The Shocking Reason You May Not Want to Let Your Child Watch YouTube Kids Unsupervised
YouTube Kids is finally adding more parental controls to prevent disturbing takes on kids' cartoons from showing up in their streaming service
It’s a nightmare for parents and kids alike.
YouTube Kids is a service that was developed four years ago to serve up only child-friendly content in hope of making parents’ lives easier. Just leave your little one on a couch within earshot with an iPad while you accomplish some much-needed chores. No need to worry about what they’re watching if the app has “Kids” in the name, right?
As it turns out, the system is far from flaw-free, as YouTube reps themselves have said. For more than a year now, the app has been struggling to eliminate disturbing videos that seem, on the surface, highly educational for growing brains.
The most well-known example of this was the viral “Johny Johny Yes Papa” video, which distorted a kids’ music video about not telling lies or eating sugar that starred an animated baby into graphics seemingly inspired by demonic possession.
Other upsetting clips that, before being taken down, came up “by following recommendations in YouTube’s sidebar or simply allowing children’s videos to autoplay, starting with legitimate content,” per Wired, included violence against children, Peppa Pig eating bacon and PAW Patrol characters attempting suicide.
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Much of this content is allowed to play via an algorithm which, the outlet reported, is designed to maximize viewing time and not pick the best or most age-appropriate content. In addition, misleading search terms like “Mickey Mouse” or “Donald Duck cartoon” can bring them up.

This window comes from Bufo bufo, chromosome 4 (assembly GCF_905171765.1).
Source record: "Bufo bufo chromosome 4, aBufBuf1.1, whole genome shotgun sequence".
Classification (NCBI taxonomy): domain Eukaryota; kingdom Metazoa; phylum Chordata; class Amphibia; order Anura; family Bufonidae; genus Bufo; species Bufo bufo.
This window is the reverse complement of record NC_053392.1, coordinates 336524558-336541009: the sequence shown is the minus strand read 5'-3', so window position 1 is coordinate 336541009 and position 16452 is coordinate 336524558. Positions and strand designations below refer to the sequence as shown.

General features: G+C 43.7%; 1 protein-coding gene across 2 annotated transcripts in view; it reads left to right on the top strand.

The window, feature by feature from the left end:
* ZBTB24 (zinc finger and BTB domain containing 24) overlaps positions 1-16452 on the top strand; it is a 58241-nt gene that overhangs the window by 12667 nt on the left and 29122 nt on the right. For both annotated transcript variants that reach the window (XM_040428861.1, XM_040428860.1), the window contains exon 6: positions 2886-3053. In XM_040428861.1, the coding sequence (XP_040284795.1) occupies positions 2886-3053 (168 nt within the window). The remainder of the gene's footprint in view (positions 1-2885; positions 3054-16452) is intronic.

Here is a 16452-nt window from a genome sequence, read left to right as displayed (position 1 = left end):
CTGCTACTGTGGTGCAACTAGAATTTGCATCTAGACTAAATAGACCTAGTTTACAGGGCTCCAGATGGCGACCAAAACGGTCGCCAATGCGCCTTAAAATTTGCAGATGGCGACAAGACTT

The Google-owned company has taken steps since the problem first emerged to prevent such videos from spreading. In June 2017, it released updated guidelines preventing “content that depicts family entertainment characters engaged in violent, sexual, vile or otherwise inappropriate behavior, even if done for comedic or satirical purposes” from earning any ad revenue.
And a November 2017 blog post promised the site would more strictly enforce community guidelines on YouTube and the kids platform, as well as block inappropriate comments on kid-friendly videos.
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More recently, in September, the ability for parents to let their kids watch only content that they’ve manually approved became available. Adults can select specific videos, channels or playlists for the child to watch, and in this mode, they will not be able to search for any additional videos.
When selecting collections of videos, the YouTube Kids team suggests it’s best to opt for “trusted partners,” a feature launched in April. It includes familiar names like PBS Kids and Sesame Workshop.
As YouTube’s restrictions get more advanced, it’s always possible the perpetrators of such disturbing content will find ways around them, which is why blocking and reporting inappropriate content is recommended by the team’s product director.